Succession Planning for Tech-Savvy Restaurants

This is because platforms like Skip The Dishes or Doordash also create challenges for the businesses that use them. In addition to a business’s own social media, they present a new site for customers to rank and rate their food as it is delivered, and a low ranking exposes the business to potential financial losses. On top of this risk, third party delivery services take a cut from every order placed or booking made, forcing restaurants to increase their normal menu prices to make up the loss. Uber Eats, for example, charges up to 30% of the final check for every order placed using its service.4 This cost is unmanageable for many small businesses or restaurants operating with a very small profit margin. 

Beyond managing the intricacies of business financial projections given these new market players, the saturation of the third party delivery market must also be taken into consideration. Competing platforms split the market, forcing businesses to either bet on which platform will create the most profit, or join several and absorb costs which may not yield a proportional uptick in orders. In these cases, despite all of the benefits that can come with third party delivery services, they may not be right for every business. These are hard decisions that require extensive knowledge of market trends, business profit margins and customer preferences in order to successfully cement a businesses’ viability. 

Balancing Tradition with Tech

Discussing the financial concerns of implementing third party delivery services—or not—does not begin to address the emotional or traditional attitudes within a given food service or accommodation business. When reticence to embrace a new technology—which effectively eliminates much of the social, human aspects of going out for dinner—is taken into consideration in addition to the downsides of possible profit loss, both internal and external candidates marked in succession planning must be ready to guide the business with care through these difficult economic choices while maintaining the spirit of the business. This is especially so when cementing a family-run legacy. As such, transitions today need to be able to evaluate the rapidly changing marketing landscape with the effective financial modeling and accounting plans that are crucial to understanding the right next step. This consideration is essential when undertaking executive succession planning moving into the new decade.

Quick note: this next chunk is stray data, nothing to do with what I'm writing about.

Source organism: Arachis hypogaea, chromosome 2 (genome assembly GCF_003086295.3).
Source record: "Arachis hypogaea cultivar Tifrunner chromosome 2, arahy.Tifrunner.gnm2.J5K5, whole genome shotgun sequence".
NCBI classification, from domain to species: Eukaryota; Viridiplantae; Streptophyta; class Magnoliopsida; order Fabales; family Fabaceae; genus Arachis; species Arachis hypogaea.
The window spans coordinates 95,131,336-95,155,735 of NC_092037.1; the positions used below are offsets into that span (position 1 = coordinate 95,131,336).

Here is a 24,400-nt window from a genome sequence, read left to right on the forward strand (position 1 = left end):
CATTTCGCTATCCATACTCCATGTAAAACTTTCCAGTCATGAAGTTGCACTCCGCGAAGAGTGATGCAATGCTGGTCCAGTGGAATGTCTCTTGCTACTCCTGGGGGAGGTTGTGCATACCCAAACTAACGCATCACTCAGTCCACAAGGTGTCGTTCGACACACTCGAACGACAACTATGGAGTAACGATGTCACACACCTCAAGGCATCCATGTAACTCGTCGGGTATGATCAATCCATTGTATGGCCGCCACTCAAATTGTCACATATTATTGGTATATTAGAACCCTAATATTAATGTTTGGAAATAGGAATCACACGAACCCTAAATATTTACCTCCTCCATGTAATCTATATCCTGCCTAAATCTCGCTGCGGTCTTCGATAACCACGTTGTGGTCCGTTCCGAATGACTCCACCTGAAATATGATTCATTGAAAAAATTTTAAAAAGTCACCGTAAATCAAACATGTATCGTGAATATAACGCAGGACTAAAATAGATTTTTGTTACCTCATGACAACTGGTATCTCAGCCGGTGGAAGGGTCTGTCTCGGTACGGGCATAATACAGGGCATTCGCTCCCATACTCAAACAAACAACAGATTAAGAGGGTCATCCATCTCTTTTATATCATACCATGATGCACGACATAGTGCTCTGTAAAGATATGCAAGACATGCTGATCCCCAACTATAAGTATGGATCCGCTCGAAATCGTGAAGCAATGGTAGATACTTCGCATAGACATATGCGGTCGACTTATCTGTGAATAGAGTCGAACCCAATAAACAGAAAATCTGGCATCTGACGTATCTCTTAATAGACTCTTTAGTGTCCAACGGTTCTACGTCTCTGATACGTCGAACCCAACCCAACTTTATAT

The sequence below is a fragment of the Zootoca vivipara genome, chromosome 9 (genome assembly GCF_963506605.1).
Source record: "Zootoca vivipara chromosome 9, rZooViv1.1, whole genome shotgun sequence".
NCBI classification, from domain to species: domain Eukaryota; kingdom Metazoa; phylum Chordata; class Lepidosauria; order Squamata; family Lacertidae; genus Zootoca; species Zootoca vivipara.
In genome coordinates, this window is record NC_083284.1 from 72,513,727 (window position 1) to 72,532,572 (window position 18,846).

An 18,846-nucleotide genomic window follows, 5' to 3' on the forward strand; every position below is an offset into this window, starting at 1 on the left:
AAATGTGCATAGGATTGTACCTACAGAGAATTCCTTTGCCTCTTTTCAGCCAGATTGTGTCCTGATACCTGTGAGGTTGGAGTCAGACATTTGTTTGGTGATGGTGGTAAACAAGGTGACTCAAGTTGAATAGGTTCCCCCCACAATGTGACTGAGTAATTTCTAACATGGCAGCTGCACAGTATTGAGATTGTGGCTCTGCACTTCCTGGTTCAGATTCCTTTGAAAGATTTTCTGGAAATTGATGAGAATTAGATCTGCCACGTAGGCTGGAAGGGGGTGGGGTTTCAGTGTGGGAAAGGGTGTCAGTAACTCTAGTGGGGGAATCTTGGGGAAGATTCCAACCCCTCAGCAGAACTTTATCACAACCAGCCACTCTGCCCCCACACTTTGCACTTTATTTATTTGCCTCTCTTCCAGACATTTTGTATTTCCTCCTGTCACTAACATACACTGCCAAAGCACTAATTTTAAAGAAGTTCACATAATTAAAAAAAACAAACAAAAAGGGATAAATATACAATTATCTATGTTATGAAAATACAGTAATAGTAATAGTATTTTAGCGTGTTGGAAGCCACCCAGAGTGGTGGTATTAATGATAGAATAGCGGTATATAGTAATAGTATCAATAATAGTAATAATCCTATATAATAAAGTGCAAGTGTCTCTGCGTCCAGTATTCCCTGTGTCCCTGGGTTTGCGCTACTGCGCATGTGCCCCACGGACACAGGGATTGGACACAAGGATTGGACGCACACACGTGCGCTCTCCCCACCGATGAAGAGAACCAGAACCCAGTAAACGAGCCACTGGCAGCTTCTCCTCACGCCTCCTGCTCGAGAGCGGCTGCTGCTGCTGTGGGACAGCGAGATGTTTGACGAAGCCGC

Cited Sources

1 Goldbeck, Henry. “Robotics and Manufacturing: Addressing the Skills Gap.” Goldbeck Recruiting, January 20, 2020.

2 Sara Rush Wirth. “What Consumers Want from Off-Premise.” Restaurant Business. Accessed March 18, 2020.

3 Hospitality Technology. “63% of Young Adults Use Third-Party Delivery Apps: Study.” Accessed March 18, 2020.

4 Skift Table. “Smaller Restaurants Grapple With the Burden of Delivery Service Fees,” February 28, 2019.